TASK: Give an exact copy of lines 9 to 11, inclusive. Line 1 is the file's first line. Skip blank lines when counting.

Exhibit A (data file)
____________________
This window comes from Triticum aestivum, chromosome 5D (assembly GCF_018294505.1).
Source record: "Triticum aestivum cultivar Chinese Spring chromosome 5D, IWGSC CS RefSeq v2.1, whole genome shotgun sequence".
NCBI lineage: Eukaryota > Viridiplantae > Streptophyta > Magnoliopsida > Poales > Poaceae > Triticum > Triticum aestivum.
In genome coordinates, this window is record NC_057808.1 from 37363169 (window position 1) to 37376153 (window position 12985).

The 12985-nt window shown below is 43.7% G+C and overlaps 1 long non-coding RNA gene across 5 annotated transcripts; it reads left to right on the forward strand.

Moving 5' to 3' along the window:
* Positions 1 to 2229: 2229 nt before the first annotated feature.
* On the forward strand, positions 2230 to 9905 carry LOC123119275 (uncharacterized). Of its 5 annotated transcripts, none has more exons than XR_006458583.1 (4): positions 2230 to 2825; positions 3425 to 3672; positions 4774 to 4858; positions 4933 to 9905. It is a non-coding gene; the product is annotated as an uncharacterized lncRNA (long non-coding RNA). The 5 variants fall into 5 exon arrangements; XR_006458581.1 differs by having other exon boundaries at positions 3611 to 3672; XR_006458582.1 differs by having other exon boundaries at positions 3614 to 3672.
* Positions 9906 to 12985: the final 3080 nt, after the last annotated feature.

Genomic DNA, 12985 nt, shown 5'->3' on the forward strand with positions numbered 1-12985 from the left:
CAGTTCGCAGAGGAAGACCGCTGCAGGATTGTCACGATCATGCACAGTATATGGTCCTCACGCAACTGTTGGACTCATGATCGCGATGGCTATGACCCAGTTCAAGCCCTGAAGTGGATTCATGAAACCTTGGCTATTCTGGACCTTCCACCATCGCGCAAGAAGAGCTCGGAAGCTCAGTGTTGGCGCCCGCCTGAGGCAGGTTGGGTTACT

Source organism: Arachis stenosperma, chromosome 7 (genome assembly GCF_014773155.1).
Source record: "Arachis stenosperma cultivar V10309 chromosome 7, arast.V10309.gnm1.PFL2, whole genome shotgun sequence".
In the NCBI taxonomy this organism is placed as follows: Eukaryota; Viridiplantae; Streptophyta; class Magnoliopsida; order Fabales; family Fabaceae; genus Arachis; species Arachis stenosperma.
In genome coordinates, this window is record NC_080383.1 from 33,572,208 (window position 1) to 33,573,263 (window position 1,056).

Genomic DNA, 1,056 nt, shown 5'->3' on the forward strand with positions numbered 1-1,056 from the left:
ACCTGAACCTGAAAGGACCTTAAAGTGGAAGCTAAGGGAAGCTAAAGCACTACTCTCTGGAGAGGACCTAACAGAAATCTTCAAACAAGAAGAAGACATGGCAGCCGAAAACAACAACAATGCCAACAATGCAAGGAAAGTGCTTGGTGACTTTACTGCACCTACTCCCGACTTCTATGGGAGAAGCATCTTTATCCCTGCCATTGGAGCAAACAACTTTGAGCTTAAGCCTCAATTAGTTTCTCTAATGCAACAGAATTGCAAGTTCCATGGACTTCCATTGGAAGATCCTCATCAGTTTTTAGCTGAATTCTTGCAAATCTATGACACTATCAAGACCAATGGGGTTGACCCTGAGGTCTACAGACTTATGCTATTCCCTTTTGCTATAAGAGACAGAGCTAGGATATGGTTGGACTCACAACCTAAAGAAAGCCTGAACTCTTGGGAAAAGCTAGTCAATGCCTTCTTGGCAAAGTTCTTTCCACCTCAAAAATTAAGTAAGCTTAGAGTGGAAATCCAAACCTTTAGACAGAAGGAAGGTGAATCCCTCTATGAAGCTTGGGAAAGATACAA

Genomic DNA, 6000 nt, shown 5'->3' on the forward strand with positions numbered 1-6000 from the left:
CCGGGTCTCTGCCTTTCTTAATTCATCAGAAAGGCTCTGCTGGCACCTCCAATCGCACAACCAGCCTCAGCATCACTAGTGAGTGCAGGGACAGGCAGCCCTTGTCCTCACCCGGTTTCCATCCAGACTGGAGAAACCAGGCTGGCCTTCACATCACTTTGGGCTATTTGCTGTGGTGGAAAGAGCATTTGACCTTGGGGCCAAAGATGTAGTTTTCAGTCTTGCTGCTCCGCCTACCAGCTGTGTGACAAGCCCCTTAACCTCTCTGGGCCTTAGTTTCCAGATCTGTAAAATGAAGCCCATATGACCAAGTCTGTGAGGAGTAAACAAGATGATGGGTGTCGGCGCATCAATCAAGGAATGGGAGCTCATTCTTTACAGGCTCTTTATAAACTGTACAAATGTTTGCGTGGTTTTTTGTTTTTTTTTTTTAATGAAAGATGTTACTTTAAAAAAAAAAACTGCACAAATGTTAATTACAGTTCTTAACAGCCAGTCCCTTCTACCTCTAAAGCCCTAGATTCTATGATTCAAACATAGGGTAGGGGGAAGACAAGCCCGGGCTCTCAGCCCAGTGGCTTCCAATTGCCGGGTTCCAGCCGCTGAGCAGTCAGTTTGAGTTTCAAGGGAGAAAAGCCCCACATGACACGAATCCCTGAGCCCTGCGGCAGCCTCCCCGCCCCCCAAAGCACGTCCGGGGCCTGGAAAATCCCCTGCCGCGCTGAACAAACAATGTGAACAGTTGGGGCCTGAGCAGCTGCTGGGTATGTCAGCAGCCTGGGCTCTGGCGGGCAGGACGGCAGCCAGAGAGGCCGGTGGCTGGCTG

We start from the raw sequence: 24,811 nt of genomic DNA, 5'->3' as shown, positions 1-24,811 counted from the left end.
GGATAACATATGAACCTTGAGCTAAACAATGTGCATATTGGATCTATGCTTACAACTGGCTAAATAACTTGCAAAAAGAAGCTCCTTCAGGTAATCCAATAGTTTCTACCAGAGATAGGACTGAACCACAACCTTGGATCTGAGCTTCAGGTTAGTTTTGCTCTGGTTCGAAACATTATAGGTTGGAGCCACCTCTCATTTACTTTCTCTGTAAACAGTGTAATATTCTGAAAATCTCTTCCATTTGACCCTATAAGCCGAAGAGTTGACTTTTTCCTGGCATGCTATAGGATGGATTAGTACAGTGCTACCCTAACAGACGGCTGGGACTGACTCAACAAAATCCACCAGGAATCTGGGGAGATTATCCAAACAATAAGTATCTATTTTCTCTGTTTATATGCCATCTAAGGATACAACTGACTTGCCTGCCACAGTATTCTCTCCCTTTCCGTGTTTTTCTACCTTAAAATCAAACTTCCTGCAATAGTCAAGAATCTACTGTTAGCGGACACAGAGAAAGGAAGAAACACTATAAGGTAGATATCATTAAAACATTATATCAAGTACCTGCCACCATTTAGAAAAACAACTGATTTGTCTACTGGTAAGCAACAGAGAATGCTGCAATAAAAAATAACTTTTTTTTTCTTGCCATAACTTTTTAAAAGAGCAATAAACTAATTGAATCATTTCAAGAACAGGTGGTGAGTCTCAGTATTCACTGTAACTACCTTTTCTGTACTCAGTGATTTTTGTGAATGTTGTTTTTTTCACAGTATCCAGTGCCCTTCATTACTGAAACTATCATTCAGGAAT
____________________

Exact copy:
* Positions 9906 to 12985: the final 3080 nt, after the last annotated feature.

Genomic DNA, 12985 nt, shown 5'->3' on the forward strand with positions numbered 1-12985 from the left:
CAGTTCGCAGAGGAAGACCGCTGCAGGATTGTCACGATCATGCACAGTATATGGTCCTCACGCAACTGTTGGACTCATGATCGCGATGGCTATGACCCAGTTCAAGCCCTGAAGTGGATTCATGAAACCTTGGCTATTCTGGACCTTCCACCATCGCGCAAGAAGAGCTCGGAAGCTCAGTGTTGGCGCCCGCCTGAGGCAGGTTGGGTTACT